krou writes: Glenn Greenwald is reporting that local police and federal officials are working 'with BP to harass, impede, interrogate and even detain journalists who are covering the impact of the spill and the clean-up efforts'. In one case, an activist was told by a police officer to 'stop filming a BP facility because "BP didn't want him filming"'. The same officer later pulled the activist over so he could be interrogated by a BP security official. In another case, while covering a story about a BP refinery releasing toxic chemicals for PBS and ProPublica, photographer Lance Rosenfield 'was confronted by a BP security officer, local police and a man who identified himself as an agent of the Department of Homeland Security. He was released after the police reviewed the pictures he had taken on Friday and recorded his date of birth, Social Security number and other personal information. The police officer then turned that information over to the BP security guard under what he said was standard procedure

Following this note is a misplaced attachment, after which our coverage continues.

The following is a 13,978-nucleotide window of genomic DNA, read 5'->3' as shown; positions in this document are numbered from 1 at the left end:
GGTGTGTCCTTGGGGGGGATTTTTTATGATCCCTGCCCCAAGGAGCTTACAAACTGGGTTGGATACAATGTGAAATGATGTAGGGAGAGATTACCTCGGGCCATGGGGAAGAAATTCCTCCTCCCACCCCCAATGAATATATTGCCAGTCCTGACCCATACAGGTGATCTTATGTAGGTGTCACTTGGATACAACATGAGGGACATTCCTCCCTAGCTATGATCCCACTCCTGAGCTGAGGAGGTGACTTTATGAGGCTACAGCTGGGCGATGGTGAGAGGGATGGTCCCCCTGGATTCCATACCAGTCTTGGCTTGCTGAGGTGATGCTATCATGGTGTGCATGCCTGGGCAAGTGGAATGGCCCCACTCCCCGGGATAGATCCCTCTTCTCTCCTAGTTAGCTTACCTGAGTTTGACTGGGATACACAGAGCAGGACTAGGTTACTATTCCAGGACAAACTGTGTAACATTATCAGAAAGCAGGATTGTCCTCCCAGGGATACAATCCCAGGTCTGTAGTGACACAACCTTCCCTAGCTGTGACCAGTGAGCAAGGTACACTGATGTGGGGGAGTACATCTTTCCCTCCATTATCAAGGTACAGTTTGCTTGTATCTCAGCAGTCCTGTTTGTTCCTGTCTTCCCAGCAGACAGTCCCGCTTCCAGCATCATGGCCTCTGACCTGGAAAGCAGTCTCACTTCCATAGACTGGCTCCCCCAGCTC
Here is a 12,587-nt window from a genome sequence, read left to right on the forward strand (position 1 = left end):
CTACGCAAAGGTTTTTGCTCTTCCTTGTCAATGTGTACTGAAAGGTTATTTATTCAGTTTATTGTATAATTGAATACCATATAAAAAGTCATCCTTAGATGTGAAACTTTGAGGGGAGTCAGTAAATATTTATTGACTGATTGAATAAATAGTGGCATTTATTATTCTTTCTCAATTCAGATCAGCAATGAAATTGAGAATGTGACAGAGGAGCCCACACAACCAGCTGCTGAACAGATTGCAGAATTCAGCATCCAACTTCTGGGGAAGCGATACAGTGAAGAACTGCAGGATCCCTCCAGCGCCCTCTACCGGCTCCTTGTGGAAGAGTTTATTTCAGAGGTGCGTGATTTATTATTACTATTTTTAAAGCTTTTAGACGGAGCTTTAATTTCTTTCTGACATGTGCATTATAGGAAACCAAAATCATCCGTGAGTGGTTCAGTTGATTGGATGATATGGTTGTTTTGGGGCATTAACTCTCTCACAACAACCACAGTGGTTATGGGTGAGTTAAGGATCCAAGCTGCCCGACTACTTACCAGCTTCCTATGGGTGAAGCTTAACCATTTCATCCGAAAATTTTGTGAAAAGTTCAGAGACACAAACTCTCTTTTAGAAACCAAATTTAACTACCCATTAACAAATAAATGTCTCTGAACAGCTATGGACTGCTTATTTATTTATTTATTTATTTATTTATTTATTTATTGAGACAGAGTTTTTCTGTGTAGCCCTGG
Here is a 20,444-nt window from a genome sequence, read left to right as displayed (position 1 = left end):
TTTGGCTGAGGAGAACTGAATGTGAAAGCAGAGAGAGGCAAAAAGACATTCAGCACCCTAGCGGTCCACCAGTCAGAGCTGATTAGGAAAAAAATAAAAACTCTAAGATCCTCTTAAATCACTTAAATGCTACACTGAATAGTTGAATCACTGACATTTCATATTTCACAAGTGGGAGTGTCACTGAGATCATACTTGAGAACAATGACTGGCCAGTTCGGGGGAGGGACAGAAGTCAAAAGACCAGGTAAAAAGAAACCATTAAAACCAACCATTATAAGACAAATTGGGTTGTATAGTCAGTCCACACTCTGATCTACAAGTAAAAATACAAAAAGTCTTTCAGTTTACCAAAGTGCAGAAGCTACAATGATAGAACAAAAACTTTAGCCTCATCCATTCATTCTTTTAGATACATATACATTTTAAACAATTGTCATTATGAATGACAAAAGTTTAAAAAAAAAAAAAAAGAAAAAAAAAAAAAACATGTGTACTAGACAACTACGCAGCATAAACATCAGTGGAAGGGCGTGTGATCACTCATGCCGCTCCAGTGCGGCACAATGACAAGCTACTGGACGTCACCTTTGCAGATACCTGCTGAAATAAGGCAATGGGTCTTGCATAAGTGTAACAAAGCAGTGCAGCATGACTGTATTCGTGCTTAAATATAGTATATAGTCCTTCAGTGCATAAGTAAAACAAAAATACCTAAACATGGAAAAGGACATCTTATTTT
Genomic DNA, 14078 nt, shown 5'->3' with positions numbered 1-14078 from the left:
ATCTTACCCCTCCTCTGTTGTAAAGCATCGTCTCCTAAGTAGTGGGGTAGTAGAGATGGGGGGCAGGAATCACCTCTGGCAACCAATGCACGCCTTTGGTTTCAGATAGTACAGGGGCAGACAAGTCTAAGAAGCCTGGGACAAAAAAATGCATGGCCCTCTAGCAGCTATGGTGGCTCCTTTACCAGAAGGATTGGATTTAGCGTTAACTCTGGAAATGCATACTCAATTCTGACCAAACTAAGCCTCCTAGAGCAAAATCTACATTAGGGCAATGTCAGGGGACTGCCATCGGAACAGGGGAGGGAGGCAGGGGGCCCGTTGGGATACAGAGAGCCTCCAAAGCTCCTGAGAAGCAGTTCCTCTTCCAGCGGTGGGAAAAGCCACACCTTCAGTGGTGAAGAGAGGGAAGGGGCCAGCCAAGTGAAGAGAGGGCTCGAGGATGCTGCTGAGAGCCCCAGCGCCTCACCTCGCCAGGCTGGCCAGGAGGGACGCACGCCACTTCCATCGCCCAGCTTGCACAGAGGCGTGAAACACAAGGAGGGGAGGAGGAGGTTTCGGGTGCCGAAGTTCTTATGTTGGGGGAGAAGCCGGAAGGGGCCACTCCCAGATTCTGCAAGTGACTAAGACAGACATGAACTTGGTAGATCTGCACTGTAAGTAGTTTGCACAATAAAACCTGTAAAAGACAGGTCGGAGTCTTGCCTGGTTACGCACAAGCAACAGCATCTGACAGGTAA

... [Rosenfield] said he was detained shortly after shooting a photograph of a Texas City sign on a public roadway. Rosenfield said he was followed by a BP employee in a truck after taking the picture and blocked by two police cars when he pulled into a gas station ... the officers said they had a right to look at photos taken near secured areas of the refinery, even if they were shot from public property. Rosenfield said he was told he would be "taken in" if he declined to comply.' Greenwald also cites more evidence here, here, and here, and describes their actions as 'true police state tactics'.